Through the documentary footage, we not only see the pessimistic outlooks of some of the speakers, but we also see some more liberal views from a few of them. They all share one thing in common, though – they're all over-analysing every piece of footage, often looking for, and finding, hidden meanings which aren't really there. It's a typical human reaction, and one that we've come to see is "wrong", as the various analysts have no real understanding of the alien personalities, and are essentially psycho-analysing the unknown. "You can't even fully accept us, and we're the nice aliens." We know they're the "nice" aliens, the good guys. The general populace don't, and so continue to see the worst. It's actually quite an interesting outlook on our society as a whole.
The TV show also gives the cast another opportunity to really shine. The clips of the various aliens and their non-human reactions to their new surroundings on Earth are fascinating to watch, and the cast do an extraordinarily good job of portraying several nuances in the dialogue and through their actions. Gigi Edgley, for one, really shines in most of her scenes. Chiana playing around with the makeup is amusing because, to us, we all know what makeup is and what it's used for, yet her innocence at just fiddling around with it and doing things like eating the lipstick shows once again how different the aliens really are. Her scene in the bathroom is disturbing because we know what a toilet is used for, yet to Chiana it's somewhat inefficient to have so many places with water coming out. Why can't she wash her face in the toilet? It's water, and (once flushed) it's clean. The dead rat scene again portrays Chiana's innocence. The rat was her friend, and is now dead. She is a very fragile character, and has a lot of feelings that she often suppresses, and her reaction to the death of the rat is rather warm and loving, and it's quite sad.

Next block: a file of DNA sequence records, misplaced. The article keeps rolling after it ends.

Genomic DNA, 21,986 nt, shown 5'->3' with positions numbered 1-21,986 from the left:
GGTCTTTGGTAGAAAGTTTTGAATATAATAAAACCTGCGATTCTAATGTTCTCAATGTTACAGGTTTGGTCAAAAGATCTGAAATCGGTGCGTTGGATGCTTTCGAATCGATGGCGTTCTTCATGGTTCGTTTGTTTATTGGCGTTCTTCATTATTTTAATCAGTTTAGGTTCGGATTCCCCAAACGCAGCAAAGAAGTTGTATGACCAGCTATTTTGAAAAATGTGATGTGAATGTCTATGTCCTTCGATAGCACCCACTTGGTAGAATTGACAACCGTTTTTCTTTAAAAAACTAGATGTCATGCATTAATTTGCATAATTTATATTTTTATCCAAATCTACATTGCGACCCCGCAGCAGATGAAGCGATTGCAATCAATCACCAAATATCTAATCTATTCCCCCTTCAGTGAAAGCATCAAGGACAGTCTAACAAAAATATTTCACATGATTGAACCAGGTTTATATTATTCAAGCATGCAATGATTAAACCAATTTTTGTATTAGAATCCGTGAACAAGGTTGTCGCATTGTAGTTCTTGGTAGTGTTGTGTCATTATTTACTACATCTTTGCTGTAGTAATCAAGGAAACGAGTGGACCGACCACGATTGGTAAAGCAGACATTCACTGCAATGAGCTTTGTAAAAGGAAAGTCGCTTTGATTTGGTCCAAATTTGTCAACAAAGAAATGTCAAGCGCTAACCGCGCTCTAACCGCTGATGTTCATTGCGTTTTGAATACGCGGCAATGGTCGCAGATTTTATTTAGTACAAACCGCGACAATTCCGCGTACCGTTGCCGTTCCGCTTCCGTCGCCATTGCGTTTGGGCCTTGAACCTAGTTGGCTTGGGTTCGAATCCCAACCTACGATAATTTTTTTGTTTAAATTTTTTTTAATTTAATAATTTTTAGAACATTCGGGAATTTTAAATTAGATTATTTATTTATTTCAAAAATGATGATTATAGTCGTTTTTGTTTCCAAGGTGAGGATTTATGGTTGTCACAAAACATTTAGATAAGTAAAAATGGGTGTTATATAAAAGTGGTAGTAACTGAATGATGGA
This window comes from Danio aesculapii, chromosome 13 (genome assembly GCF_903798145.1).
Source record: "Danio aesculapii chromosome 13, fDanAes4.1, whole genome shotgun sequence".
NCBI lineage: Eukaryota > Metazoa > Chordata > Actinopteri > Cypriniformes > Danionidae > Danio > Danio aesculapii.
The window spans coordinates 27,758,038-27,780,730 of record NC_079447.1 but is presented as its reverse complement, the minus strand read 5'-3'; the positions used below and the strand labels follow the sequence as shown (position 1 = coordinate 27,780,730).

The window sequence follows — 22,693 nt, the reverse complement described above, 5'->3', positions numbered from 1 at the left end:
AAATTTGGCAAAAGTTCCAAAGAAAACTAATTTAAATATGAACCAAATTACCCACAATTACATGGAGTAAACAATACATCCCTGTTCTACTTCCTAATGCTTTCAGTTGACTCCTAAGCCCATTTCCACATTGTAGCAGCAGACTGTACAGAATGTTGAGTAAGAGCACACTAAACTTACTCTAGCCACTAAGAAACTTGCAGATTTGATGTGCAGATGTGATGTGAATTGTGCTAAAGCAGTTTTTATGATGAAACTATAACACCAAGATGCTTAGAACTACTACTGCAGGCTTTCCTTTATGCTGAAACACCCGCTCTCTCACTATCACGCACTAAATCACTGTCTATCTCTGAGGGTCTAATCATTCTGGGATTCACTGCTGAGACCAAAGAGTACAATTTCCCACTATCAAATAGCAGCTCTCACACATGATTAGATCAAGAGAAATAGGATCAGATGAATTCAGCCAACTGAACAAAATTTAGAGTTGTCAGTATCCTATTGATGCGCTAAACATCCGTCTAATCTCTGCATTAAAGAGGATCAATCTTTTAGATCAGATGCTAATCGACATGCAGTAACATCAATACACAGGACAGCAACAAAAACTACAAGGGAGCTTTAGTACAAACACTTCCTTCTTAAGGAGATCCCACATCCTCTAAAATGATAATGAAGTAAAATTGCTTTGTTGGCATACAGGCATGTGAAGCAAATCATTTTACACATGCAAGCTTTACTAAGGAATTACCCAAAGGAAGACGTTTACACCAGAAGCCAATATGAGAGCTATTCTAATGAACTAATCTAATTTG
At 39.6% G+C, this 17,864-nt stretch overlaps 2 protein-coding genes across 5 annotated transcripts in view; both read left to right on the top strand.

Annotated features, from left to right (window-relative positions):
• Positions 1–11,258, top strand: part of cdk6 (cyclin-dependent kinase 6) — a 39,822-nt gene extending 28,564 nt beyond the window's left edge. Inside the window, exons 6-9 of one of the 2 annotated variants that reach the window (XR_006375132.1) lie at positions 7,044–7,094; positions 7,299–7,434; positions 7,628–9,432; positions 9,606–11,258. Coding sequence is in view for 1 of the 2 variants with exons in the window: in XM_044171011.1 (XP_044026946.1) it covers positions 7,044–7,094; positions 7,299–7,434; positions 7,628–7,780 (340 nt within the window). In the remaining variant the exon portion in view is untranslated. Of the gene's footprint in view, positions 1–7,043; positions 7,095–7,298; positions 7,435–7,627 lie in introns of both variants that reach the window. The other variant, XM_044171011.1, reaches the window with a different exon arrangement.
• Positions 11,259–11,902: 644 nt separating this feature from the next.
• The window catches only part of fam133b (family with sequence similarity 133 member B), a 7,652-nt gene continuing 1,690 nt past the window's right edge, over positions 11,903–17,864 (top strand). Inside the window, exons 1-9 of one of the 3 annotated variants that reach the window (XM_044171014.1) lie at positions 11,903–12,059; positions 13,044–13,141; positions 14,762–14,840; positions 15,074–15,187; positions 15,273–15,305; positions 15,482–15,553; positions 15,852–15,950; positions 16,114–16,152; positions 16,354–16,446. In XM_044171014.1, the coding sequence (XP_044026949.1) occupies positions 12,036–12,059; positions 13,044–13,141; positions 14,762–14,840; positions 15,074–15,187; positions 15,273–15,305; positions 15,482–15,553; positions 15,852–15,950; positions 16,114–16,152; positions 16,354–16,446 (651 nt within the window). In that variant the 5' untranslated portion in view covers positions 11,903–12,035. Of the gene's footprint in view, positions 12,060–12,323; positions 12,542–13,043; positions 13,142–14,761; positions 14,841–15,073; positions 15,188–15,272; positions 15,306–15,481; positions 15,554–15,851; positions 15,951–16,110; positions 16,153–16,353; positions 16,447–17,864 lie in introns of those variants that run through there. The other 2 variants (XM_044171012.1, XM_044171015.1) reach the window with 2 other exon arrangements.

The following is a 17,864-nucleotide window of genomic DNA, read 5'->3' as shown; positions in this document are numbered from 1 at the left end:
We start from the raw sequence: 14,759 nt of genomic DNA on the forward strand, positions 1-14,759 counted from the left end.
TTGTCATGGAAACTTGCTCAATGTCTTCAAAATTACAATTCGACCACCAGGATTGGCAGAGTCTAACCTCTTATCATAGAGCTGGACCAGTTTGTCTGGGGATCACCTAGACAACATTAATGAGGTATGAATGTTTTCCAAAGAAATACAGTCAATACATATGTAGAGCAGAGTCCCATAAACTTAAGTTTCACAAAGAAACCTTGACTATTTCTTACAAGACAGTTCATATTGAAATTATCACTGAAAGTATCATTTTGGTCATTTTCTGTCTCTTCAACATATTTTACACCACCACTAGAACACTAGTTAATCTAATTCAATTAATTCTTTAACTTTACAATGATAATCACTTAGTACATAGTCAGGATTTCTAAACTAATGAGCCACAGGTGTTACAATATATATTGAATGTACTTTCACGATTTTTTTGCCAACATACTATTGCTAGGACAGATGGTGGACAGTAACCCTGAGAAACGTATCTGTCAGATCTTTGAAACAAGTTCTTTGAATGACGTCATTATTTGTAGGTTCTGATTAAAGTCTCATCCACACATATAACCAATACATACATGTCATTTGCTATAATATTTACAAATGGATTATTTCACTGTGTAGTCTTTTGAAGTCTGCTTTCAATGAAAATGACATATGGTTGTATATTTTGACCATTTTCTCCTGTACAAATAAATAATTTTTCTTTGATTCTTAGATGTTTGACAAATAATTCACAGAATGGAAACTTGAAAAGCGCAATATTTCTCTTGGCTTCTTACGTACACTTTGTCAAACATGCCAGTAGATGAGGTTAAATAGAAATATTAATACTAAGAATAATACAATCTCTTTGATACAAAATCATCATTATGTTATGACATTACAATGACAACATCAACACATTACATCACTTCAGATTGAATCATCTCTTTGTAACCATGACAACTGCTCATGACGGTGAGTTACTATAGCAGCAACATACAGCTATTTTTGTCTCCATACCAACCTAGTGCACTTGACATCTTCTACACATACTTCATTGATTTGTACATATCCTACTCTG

The entire cast plays off their situations so well. Noranti sounds extremely intellectual and spiritual in her outlook, and the comments on what she was saying offered some great food for thought, and were an interesting analysis of her character traits. D'Argo gets some great moments, too, as he is very friendly towards Bobby and provides a most interesting view of Earth from his perspective. Aeryn also had a few good scenes. The interview, in which she was struggling with English a little at first, and was clearly unnerved, was disturbing and yet captivating at the same time. Constantly pressed for answers to questions she's already answered, the fear and paranoia instilled in the human mind came through perfectly.